RIP The American Manly Man (1776-2014) (Volume I)

Tom Brady Justin Bieber

The American Manly Man, known the world over for centuries of soaring bravado and gritty do-it-yourself ingenuity, passed away during the season finale of HBO’s Girls. He was 237.

His death was confirmed by American pop culture. The cause of death is still under investigation, as the U.S. Department of Health has not yet received the results of his toxicology testing. But (i) The Selfie, (ii) Michelob ULTRA’s Fruit Infused Pomegranate Raspberry, and (iii) eerily fatalistic intimations of the American Empire’s mortality are believed to be preliminary suspects.

The Selfie

’Twas the smartphone that killed the American Manly Man.

Necessity may well be the mother of invention, but modern inconvenience is the father of the app. The American Manly Man still did not stop to ask for directions. But only because he did not have to. Siri, his iPhone’s female-voiced assistant narrated the entire way. Masculinity: there was an app for that.

If Nero fiddled while Rome burned, Obama selfied while Washington froze. Actor Clint Eastwood, once the paradigm of steely machismo reserve, was last seen blathering to an imaginary president in a chair. Gone was the archetypal strong, silent type. By 2014, he was replaced by the iFaced up-talker, a la Valley Girl, (E.G. “Let me take a selfie?”). His effeminate last breath posted, Skyped, retweeted for all the world to see.

Internet Meme Eastwooding

The American Manly Man made machine, and the machine, in turn, made the American Manly Man a boy. By 2014, the American Manly Man had devolved into a bespectacled Tech Boy. The once-stout Pioneer Age body of Davy Crockett slumped into the Tech Age mold of Mark Zuckerberg. In his natural urban habitat, he could be found stooped before a laptop grazing on Venti Frappucinos and quizzes at the corner Starbucks.

The American Manly Man, circa 2014, spoke in tech jargon, not swagger. Statements were up-speak questions (E.G. “It has too many carbs?”) Verbs were website names (E.G. “Google that”, “Facebook her”) or mobile applications (E.G. “PayPal me”, “Netflix it”. He used hashtags for punchlines. (E.G. “hashtag firstworldproblems” to vent over the decidedly mundane annoyances of a hyper-connected world.) In 2014, the American Manly Man said “hashtag”. And often.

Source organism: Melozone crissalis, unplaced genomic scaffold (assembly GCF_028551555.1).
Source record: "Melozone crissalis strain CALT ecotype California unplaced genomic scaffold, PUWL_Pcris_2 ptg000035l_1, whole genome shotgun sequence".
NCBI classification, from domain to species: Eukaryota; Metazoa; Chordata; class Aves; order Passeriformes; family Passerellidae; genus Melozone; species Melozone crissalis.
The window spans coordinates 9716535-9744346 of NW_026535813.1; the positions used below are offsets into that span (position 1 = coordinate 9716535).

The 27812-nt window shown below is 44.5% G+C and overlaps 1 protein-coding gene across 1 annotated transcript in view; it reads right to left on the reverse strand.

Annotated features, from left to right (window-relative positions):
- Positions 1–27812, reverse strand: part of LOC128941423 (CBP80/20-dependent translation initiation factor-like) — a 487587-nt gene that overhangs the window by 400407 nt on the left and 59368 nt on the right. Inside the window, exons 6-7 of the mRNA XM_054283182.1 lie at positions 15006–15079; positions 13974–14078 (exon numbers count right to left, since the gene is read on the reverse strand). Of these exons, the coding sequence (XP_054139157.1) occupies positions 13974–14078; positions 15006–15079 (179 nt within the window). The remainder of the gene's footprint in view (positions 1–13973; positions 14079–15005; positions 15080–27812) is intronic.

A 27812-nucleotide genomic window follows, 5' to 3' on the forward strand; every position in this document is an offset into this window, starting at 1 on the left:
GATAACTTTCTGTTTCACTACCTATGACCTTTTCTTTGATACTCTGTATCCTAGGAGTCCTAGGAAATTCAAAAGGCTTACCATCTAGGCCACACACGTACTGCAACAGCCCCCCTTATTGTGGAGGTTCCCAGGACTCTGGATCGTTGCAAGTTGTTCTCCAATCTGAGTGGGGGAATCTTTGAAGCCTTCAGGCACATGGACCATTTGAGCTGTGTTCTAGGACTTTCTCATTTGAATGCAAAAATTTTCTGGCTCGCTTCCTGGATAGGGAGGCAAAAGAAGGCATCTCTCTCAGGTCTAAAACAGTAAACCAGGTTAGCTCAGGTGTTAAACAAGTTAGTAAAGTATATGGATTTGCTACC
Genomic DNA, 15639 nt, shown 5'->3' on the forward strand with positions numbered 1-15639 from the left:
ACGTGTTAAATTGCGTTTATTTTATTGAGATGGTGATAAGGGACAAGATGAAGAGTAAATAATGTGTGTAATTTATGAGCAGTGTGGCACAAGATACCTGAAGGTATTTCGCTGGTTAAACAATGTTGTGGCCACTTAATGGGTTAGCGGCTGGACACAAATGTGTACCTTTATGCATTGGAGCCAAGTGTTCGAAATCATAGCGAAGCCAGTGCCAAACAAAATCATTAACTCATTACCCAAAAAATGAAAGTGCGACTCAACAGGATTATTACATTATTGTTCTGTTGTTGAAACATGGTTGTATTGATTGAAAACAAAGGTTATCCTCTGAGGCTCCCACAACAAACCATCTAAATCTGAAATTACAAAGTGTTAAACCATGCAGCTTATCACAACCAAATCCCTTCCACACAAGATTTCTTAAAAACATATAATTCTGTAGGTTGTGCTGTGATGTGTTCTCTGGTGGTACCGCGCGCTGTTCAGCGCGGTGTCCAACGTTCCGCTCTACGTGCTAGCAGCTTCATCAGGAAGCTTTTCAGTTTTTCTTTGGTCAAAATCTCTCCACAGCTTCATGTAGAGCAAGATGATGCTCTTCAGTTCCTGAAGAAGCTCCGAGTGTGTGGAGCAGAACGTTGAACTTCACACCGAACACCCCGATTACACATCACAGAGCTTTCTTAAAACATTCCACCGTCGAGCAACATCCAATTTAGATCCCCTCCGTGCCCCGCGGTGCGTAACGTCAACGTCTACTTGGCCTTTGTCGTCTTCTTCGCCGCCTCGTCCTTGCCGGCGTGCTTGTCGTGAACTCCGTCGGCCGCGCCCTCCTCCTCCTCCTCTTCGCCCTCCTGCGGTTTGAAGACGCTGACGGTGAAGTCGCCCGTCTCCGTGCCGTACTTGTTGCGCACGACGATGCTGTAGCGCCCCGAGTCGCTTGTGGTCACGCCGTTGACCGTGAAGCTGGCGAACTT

First World Problems

FOMO (Fear Of Missing Out) was a nearly certifiable condition for the Saturday morning dread that he, having stayed in Friday, experienced as he scrolled through his friends’ Instagram accounts. Facebook, Twitter, Instagram, Pinterest and other frothily valued social media platforms (before the Tech Bubble 2.0 burst in the mid-2010s) crossed a rosy-cheeked intersection of voyeurism and narcissism for the American Manly Man.

Social media’s diaspora let American males peek into their friends’ and celebrities’ lives and photo albums in the name of vicarious living. It comprised a collective digitized fridge door of sorts, where he could wish someone a happy birthday, see who was hooking up with whom, and, sure, sometimes post about the less informative, too.

Funny Facebook Statuses

Historians would later note that the American Manly Man did everything on his smartphone, except, poetically, phone people. He did not call. That would be too direct. Probably awkward. It would certainly involve talking, anyway. So, he texted instead. Furthermore, no Millennial American male born after 1982 left a voicemail. He would generally silent his parents’ call, ignore the voicemail, and then text what they called about in the first place.

Besides calling, all of the American Manly Man’s basic needs were met by his smartphone. For dinner, he scrolled Yelp, the user-generated online restaurant recommendation app, for the closest Thai delivery. For payment, he used Venmo, the friend-to-friend online money service. For dates, he swiped right on Tinder—2014’s free dating app de rigueur,—if he liked a girl. Left, if he did not. For boredom, he scanned his Yahoo fantasy football app’s waiver wire for the Cincinnati Bengals’ backup running back. For more boredom, he’d flick through buxom supermodel selfies on Instagram. For yet more boredom, he’d chomp through Candy Crush Level 33 or fling pixelated birds at castles in Angry Bird. For venting, he’d riff on Facebook that he had placed his Thai order 30 minutes ago.



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